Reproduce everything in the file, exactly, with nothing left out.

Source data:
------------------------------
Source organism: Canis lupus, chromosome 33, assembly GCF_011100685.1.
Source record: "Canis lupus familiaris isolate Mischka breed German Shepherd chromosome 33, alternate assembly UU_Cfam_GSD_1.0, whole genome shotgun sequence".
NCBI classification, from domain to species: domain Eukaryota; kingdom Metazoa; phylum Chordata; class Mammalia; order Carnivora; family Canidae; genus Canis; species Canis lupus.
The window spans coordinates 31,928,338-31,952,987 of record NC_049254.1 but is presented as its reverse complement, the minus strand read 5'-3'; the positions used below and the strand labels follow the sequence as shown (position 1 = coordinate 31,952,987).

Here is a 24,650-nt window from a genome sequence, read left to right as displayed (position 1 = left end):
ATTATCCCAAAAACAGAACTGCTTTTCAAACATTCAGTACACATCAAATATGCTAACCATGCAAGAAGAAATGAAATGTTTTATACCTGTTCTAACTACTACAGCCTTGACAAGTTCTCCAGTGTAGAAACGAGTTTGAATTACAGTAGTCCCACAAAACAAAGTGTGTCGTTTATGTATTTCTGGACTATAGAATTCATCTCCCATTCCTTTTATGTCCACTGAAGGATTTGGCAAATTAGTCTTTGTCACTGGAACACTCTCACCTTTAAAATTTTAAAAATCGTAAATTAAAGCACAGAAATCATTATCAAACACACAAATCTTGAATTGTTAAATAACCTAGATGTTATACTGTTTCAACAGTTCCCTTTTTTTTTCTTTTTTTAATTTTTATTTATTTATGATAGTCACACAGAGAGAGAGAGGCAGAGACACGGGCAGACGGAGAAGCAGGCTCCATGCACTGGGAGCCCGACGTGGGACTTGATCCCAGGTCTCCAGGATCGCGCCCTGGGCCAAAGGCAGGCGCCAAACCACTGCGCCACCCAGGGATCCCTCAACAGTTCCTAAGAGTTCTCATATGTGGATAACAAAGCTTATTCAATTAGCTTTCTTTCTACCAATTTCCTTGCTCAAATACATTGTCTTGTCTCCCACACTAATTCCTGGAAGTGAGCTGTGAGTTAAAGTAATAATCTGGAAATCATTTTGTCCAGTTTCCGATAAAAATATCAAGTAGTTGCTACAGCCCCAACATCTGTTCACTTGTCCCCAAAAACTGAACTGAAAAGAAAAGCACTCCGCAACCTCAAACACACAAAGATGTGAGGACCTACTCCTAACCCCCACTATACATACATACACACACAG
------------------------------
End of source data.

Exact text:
Source organism: Canis lupus, chromosome 33, assembly GCF_011100685.1.
Source record: "Canis lupus familiaris isolate Mischka breed German Shepherd chromosome 33, alternate assembly UU_Cfam_GSD_1.0, whole genome shotgun sequence".
NCBI classification, from domain to species: domain Eukaryota; kingdom Metazoa; phylum Chordata; class Mammalia; order Carnivora; family Canidae; genus Canis; species Canis lupus.
The window spans coordinates 31,928,338-31,952,987 of record NC_049254.1 but is presented as its reverse complement, the minus strand read 5'-3'; the positions used below and the strand labels follow the sequence as shown (position 1 = coordinate 31,952,987).

Here is a 24,650-nt window from a genome sequence, read left to right as displayed (position 1 = left end):
ATTATCCCAAAAACAGAACTGCTTTTCAAACATTCAGTACACATCAAATATGCTAACCATGCAAGAAGAAATGAAATGTTTTATACCTGTTCTAACTACTACAGCCTTGACAAGTTCTCCAGTGTAGAAACGAGTTTGAATTACAGTAGTCCCACAAAACAAAGTGTGTCGTTTATGTATTTCTGGACTATAGAATTCATCTCCCATTCCTTTTATGTCCACTGAAGGATTTGGCAAATTAGTCTTTGTCACTGGAACACTCTCACCTTTAAAATTTTAAAAATCGTAAATTAAAGCACAGAAATCATTATCAAACACACAAATCTTGAATTGTTAAATAACCTAGATGTTATACTGTTTCAACAGTTCCCTTTTTTTTTCTTTTTTTAATTTTTATTTATTTATGATAGTCACACAGAGAGAGAGAGGCAGAGACACGGGCAGACGGAGAAGCAGGCTCCATGCACTGGGAGCCCGACGTGGGACTTGATCCCAGGTCTCCAGGATCGCGCCCTGGGCCAAAGGCAGGCGCCAAACCACTGCGCCACCCAGGGATCCCTCAACAGTTCCTAAGAGTTCTCATATGTGGATAACAAAGCTTATTCAATTAGCTTTCTTTCTACCAATTTCCTTGCTCAAATACATTGTCTTGTCTCCCACACTAATTCCTGGAAGTGAGCTGTGAGTTAAAGTAATAATCTGGAAATCATTTTGTCCAGTTTCCGATAAAAATATCAAGTAGTTGCTACAGCCCCAACATCTGTTCACTTGTCCCCAAAAACTGAACTGAAAAGAAAAGCACTCCGCAACCTCAAACACACAAAGATGTGAGGACCTACTCCTAACCCCCACTATACATACATACACACACAG